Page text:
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By Susan Morse

Hampton Union, Friday, January 26, 2007

Gloria Ferraguto of Lee, dressed as Miss Liberty, gives waves and smiles to vehicles passing by Liberty Tax Service in Hampton on Wednesday afternoon. “All the time that I’m out there waving, I’m laughing and laughter is healthy; good medicine,” she said.
[Photo by Deb Cram]

As you might expect, Miss Liberty is a high-spirited gal who gets a lot of support from patriotic passers-by.

“Go Liberty!” yells one man from his open truck window on Route 1.

Liberty waves back and gives him a big smile.

Honking horns are common when 72-year-old Gloria Ferraguto pulls the green Miss Liberty cape over her head, dons the spiked crown, and stands on the street to capture attention for her boss’ new downtown business, Liberty Tax Service. She’s been doing this part-time for three weeks now, which is exactly two weeks and six days longer than anyone else had been willing to do the job.

Liberty owner Cindy Slater is now recruiting street wavers from Labor Ready, a job placement service. Everyone shows up one day, she said, and never comes back. The pay starts at $8 an hour.

John Fernandez, 26, of Exeter, was Miss Liberty on Tuesday. He was wearing a couple of layers of clothing and had heating packs in his shoes, a trick he learned in his usual job in construction.

Robert Bernier, 41, of Portsmouth, who also usually works construction, stood outside as Uncle Sam.

“I hope it gets business,” he said.

It does, according to Slater. Everyone who has come in, she said, did so because of the people standing out front.

“They say wavers are the number one way to get customers,” she said.

Ferraguto is especially good at engaging potential customers, Slater said, because of her animated personality. Other wavers just stand and well, wave.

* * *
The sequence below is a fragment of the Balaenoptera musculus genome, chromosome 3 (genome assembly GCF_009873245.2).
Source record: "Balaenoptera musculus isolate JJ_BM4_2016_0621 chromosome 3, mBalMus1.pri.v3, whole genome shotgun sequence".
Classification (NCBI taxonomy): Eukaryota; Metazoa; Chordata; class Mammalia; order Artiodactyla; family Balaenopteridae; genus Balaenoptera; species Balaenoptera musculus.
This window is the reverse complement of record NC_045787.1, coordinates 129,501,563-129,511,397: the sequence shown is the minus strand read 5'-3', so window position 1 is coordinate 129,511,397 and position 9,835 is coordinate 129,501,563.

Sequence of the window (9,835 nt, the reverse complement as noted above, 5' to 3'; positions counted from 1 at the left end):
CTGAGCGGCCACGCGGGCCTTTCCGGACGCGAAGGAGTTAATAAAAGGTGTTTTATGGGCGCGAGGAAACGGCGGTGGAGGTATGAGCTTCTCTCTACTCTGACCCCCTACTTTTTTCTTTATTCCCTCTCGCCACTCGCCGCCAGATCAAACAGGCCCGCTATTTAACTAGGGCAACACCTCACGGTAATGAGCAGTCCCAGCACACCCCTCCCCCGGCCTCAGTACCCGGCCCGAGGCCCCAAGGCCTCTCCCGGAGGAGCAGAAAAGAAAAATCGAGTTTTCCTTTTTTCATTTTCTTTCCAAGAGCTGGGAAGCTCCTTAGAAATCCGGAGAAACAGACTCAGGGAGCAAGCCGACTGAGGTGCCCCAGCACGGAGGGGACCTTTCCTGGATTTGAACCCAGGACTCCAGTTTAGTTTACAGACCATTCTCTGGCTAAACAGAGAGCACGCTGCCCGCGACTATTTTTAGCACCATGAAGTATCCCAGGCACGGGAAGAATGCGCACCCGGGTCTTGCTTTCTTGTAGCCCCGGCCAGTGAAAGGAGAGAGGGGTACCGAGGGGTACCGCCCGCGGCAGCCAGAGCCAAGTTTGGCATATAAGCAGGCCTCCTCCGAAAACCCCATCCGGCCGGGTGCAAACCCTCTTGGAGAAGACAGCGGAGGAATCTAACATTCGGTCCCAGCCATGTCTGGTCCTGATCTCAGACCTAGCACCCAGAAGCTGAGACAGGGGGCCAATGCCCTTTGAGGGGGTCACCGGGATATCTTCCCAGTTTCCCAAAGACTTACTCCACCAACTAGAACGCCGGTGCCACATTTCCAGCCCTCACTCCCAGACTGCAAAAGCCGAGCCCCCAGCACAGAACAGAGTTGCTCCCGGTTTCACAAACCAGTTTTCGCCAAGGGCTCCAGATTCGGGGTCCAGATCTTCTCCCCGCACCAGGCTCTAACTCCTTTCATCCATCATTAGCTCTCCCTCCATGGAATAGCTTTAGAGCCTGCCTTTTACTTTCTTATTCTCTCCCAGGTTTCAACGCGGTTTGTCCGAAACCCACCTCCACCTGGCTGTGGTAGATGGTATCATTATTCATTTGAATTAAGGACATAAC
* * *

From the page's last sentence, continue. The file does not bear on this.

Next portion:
“With Gloria out there, it just gets everybody beeping,” Slater said.

Ferraguto loves the work.

“It’s just a thrill,” she said. “I think it’s fun and obviously, I’m a person who likes fun. All that fun I’m having, I’m laughing all the time.”

Ferraguto, who is originally from Boston, has been a secretary for most of her working life. She now works part-time in retailing, and occasionally a restaurant near her work recruits her to play the kazoo for birthday parties. She does a remarkable rendition of “Happy Birthday” on the instrument (To hear audio, visit the Web site).

Retirement is a long way off, when standing and waving helps make the car payment, she said.

“I never thought I’d be embarrassed,” she said. “It’s an honest job.”

Slater bought the Liberty Tax Service franchise and moved into the space formerly occupied by the children’s clothing store, Bib ‘N Crib. She wanted a store in Portsmouth or Exeter, but couldn’t find appropriate space, she said.

The parent company encourages the Liberty Tax Service businesses to open next to an anchor store, Slater said, a facet missing from downtown Hampton. Marketing is a big part of her plan to bring in customers.

The business offers coupons for tax preparation, with Liberty Tax Service offering to donate the amount of the coupon used to Cell Phones for Soldiers.

On Friday, March 17, from 10 a.m. to 6 p.m., the local office is holding a St. Patrick’s Day party.

Business should peak in about three weeks. Slater and her two staff get an estimated two to four customers a day. Employees receive weeks of training in preparing returns. Being a certified public accountant is not required.

Liberty gets much of its business from customers who want their tax refund right away. Liberty will cut the check sometimes within an hour, Slater said, after the return is checked with the corporate office.

Slater, a resident of Stratham and a former real estate investor, is considering opening other Liberty franchises in the Seacoast, after this busy tax season ends.

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